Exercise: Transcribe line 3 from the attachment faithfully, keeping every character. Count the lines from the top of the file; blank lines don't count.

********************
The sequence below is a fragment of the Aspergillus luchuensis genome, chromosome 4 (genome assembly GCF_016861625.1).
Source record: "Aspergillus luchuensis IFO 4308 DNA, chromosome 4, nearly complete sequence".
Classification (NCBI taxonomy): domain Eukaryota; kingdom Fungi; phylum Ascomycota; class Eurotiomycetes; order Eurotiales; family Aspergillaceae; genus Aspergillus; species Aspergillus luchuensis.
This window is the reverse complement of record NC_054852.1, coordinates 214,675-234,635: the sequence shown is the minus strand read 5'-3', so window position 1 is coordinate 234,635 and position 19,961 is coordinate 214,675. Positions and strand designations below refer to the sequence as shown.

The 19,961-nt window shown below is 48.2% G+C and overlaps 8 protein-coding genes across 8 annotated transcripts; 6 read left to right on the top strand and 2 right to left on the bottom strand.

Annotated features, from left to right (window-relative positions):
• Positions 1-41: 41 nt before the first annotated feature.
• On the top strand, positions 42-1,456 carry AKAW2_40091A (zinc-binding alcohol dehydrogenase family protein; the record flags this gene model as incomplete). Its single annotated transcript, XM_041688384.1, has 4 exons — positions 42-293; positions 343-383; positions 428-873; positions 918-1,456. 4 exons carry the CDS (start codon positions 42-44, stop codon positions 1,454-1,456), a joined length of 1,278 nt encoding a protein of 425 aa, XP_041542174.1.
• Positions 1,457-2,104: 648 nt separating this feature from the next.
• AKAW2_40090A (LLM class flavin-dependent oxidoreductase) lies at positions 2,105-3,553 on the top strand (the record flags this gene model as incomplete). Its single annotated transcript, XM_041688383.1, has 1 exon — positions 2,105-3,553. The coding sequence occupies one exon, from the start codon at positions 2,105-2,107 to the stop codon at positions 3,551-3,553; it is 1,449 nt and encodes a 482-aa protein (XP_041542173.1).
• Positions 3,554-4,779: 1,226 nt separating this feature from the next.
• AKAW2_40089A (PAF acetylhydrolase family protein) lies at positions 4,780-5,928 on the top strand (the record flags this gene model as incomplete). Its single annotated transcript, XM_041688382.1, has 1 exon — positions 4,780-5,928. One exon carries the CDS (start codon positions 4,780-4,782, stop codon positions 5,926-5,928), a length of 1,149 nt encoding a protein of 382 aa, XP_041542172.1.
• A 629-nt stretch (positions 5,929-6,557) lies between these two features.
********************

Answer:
Classification (NCBI taxonomy): domain Eukaryota; kingdom Fungi; phylum Ascomycota; class Eurotiomycetes; order Eurotiales; family Aspergillaceae; genus Aspergillus; species Aspergillus luchuensis.